POP QUIZ: THAT OLD FAMILIAR TUNE (answers)
Tough one, this week. So an especially big congratulations needs to go to Tim B, who took top honours. Way to go, Tim!
Given the original song and artist, name the subsequent artist and song which were the subject of a copyright dispute (NOTE: not all of these disputes became lawsuits, and some of the cases that did were unsuccessful).
1) “I Want A New Drug” by Huey Lewis & The News
2) “Kookaburra” by Marion Sinclair
3) “He’s So Fine” by The Chiffons
4) “Run Through The Jungle” by Creedence Clearwater Revival
5) “I Won’t Back Down” by Tom Petty
6) “Got To Give It Up” by Marvin Gaye
7) “The Air That I Breathe” by The Hollies
8) “Taurus” by Spirit
9) “The Last Time” by The Rolling Stones
10) “Under Pressure” by Queen & David Bowie
1) “GHOSTBUSTERS” by RAY PARKER JR
2) “DOWN UNDER” by MEN AT WORK
3) “MY SWEET LORD” by GEORGE HARRISON
4) “THE OLD MAN DOWN THE ROAD” by JOHN FOGERTY
5) “STAY WITH ME” by SAM SMITH
6) “BLURRED LINES” by ROBIN THICKE
7) “CREEP” by RADIOHEAD
8) “STAIRWAY TO HEAVEN” by LED ZEPPELIN
9) “BITTERSWEET SYMPHONY” by THE VERVE
10) “ICE ICE BABY” by VANILLA ICE
Huey Lewis and Ray Parker Jr settled out of court, and the details were sealed by a confidentiality agreement. When Lewis commented on the settlement years later, Parker sued him for breach of contract. So, they’ve each paid each other now.
Yes, you read number four correctly. John Fogerty was sued by his old record label for sounding too much like himself. Full copyright for the old CCR track, along with the rest of the catalogue, had been given to Fantasy Records as part of an agreement Fogerty signed years before, releasing him from having to work with the label anymore. Fortunately for sane and reasonable people everywhere, Fogerty won the case, and was even awarded legal fees in a precedent-setting ruling.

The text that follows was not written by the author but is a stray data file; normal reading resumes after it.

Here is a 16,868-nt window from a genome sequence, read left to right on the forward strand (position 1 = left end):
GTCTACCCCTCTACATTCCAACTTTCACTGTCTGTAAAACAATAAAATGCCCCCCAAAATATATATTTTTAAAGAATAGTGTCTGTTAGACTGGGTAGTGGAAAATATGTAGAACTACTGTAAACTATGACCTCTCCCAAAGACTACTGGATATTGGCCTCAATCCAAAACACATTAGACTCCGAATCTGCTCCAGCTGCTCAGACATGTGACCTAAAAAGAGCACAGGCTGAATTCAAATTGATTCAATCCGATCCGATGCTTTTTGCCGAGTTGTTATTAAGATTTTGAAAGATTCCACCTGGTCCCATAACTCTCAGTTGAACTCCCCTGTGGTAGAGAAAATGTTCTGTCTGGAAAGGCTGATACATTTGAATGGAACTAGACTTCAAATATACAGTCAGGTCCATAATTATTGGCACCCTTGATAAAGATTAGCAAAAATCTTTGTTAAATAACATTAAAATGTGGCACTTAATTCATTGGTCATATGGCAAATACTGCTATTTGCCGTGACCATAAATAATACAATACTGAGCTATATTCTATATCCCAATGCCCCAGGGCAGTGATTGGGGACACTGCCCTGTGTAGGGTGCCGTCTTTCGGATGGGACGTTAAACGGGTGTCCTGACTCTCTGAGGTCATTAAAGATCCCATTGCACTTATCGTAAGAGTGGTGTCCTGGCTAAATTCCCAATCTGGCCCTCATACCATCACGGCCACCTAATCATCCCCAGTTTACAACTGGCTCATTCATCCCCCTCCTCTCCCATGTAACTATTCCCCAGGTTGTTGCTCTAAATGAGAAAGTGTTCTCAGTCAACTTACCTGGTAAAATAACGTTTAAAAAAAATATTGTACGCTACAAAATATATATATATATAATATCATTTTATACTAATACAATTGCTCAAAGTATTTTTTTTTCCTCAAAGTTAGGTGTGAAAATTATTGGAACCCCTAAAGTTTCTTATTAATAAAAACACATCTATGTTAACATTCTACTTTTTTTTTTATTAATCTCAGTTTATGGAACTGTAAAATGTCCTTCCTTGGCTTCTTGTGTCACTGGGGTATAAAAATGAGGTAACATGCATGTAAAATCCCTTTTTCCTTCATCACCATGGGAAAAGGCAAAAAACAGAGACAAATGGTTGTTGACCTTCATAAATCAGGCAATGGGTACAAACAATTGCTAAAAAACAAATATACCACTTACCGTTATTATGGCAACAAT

The Verve were pretty much destroyed by the Rolling Stones lawsuit. Their track did more than just sound like the earlier song, it actually used a sampled segment of an orchestral version. And the bitterest part of The Bittersweet Symphony was that they had actually obtained permission to use the sample in the first place. But the Stones manager (rock’n’roll pitbull Alan Klein) claimed they sampled too large a piece, which invalidated the agreement. By the end of the suit, Verve had lost all royalties and artistic control of pretty much their only hit. The Stones made millions, for a song they wrote forty years earlier, and a sample on which they didn’t play.